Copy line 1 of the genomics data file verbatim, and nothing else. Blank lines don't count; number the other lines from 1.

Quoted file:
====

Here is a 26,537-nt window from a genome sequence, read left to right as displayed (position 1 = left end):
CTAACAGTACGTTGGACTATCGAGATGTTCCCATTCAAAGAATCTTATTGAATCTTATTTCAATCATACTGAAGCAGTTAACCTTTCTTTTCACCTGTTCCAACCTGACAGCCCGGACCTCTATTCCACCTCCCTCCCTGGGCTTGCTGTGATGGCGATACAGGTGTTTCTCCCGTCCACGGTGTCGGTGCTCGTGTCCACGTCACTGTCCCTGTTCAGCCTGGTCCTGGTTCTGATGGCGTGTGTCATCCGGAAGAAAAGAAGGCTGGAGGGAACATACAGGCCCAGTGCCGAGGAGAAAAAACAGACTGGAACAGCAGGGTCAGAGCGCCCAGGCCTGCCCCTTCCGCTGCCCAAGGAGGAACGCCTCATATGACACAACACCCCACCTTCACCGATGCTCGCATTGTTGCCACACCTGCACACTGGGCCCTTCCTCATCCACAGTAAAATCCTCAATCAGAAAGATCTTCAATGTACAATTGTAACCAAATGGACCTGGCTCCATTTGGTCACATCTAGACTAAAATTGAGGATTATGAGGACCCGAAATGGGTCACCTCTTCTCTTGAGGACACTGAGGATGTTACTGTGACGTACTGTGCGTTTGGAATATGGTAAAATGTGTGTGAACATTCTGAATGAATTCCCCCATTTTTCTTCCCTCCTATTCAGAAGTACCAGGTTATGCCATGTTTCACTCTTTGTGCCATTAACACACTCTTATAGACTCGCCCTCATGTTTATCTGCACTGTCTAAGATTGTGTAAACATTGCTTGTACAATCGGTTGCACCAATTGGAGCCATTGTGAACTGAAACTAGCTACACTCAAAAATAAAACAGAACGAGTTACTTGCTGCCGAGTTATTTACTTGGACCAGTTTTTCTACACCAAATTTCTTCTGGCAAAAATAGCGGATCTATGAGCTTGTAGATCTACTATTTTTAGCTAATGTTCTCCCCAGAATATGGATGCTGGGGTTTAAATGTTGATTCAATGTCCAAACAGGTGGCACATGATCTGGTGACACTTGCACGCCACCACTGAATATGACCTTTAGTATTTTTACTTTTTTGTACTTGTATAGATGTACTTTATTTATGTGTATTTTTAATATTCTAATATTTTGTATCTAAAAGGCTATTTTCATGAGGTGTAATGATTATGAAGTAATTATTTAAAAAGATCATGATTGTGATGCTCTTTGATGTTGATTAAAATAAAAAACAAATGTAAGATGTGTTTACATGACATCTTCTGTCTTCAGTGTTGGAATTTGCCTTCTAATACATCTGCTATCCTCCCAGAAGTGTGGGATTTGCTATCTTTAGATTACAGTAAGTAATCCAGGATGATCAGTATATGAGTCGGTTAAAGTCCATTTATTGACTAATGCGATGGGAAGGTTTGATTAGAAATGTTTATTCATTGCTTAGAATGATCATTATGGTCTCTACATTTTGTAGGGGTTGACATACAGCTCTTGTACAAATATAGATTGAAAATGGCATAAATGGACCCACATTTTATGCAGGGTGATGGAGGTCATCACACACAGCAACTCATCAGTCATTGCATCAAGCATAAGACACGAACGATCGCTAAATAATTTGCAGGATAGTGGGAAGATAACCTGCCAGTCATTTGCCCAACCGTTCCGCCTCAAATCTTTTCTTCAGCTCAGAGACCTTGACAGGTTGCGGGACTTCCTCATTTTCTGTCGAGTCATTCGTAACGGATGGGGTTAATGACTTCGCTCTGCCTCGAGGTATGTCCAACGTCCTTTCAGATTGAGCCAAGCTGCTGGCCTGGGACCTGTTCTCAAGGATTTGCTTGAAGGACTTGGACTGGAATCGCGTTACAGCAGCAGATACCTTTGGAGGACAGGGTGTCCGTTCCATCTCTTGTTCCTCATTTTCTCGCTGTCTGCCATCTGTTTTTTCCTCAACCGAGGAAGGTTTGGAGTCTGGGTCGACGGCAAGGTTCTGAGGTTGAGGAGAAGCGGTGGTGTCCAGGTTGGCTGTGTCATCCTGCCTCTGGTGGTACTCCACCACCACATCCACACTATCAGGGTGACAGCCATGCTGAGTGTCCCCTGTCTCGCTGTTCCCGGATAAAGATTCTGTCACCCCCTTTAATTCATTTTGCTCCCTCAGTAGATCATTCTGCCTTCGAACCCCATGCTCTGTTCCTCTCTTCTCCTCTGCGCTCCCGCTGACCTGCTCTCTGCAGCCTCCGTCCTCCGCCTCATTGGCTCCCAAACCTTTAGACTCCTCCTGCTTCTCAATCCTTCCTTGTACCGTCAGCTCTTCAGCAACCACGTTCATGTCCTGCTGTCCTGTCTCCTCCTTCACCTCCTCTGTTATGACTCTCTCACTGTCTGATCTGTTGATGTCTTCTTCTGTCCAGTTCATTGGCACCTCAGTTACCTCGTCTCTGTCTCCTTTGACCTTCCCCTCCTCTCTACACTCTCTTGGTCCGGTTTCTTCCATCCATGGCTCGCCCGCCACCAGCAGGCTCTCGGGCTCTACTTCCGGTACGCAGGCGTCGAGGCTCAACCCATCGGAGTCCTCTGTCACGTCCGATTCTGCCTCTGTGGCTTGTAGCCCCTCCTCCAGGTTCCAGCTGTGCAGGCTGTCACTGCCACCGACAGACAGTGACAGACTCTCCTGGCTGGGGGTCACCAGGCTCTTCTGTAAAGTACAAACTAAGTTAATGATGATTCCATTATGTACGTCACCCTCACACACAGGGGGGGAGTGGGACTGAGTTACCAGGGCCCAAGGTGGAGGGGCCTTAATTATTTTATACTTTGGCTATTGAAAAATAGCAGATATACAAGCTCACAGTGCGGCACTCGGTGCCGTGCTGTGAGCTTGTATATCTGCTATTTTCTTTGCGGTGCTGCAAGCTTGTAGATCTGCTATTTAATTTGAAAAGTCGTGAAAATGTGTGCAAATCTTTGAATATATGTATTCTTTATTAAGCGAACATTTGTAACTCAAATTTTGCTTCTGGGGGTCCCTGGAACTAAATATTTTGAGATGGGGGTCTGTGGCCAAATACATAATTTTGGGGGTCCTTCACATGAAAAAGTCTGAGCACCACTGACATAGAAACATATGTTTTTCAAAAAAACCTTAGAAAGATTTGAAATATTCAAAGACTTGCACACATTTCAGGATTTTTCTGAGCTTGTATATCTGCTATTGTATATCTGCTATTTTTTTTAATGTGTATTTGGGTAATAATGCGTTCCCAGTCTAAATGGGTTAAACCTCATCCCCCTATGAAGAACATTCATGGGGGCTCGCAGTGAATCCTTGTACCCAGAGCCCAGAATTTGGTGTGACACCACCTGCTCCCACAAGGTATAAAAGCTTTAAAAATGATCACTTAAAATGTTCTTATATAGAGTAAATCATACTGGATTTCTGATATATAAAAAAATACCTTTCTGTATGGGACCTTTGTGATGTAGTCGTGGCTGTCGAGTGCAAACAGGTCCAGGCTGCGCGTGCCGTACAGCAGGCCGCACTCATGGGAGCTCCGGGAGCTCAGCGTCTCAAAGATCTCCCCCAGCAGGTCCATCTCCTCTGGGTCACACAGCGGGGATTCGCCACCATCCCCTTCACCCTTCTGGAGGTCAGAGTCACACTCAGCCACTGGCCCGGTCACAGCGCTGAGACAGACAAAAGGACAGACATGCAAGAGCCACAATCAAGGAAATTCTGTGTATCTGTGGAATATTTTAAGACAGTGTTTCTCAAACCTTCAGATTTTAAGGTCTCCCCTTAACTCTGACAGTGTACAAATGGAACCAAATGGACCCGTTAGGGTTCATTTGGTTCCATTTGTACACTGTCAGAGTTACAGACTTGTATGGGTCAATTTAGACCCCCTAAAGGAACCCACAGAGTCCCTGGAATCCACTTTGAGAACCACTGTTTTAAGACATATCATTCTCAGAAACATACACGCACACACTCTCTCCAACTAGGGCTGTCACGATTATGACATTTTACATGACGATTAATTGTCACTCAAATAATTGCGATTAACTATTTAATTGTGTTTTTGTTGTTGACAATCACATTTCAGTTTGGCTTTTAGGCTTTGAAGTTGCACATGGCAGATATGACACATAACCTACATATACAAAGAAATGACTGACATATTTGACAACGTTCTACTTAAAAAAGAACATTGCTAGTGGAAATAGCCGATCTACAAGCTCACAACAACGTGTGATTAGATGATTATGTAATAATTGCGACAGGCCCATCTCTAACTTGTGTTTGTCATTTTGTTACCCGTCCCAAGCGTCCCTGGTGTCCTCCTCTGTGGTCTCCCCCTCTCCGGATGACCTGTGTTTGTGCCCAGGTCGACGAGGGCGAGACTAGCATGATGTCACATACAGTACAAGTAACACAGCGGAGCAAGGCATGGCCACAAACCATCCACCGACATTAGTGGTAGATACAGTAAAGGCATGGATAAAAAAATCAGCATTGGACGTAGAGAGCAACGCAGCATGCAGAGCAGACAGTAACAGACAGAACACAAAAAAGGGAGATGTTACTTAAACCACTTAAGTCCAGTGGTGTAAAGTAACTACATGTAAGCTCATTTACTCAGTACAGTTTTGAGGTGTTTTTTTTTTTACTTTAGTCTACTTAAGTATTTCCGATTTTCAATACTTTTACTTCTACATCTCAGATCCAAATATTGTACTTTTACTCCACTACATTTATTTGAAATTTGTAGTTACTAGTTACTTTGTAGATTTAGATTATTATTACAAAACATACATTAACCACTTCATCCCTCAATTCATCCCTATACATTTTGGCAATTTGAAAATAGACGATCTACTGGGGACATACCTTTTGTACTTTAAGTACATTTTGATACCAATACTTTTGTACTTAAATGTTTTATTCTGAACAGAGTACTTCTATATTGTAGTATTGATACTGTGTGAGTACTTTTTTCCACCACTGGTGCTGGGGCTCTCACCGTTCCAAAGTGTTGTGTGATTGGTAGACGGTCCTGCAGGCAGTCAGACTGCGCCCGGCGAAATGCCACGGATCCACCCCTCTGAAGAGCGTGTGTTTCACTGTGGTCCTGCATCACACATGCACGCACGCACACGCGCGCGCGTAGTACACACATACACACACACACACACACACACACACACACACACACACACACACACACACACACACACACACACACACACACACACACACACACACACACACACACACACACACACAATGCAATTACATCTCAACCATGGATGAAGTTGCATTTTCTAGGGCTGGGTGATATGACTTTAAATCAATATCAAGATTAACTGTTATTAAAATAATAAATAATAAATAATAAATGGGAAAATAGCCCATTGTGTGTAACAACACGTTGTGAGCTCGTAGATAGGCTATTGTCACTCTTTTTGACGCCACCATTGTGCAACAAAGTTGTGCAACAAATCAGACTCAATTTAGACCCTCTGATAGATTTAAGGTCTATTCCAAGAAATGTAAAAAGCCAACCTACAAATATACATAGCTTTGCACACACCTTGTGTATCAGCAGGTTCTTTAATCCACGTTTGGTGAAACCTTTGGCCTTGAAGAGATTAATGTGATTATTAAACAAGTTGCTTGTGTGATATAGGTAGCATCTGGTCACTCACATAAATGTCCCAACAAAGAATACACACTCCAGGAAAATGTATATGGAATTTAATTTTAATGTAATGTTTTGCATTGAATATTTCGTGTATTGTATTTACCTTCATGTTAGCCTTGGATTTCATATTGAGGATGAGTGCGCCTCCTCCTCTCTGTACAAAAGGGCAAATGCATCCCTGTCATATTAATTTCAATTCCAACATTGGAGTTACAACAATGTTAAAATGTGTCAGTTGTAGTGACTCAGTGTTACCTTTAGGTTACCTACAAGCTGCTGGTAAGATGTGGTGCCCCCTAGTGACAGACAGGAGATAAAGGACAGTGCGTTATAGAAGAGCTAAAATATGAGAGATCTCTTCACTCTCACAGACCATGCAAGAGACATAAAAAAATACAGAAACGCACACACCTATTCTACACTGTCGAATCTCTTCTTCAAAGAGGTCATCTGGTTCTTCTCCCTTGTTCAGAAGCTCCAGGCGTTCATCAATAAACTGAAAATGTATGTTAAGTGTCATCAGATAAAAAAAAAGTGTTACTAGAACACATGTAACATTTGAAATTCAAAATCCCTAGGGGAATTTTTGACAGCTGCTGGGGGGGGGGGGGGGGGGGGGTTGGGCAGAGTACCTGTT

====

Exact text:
Here is a 26,537-nt window from a genome sequence, read left to right as displayed (position 1 = left end):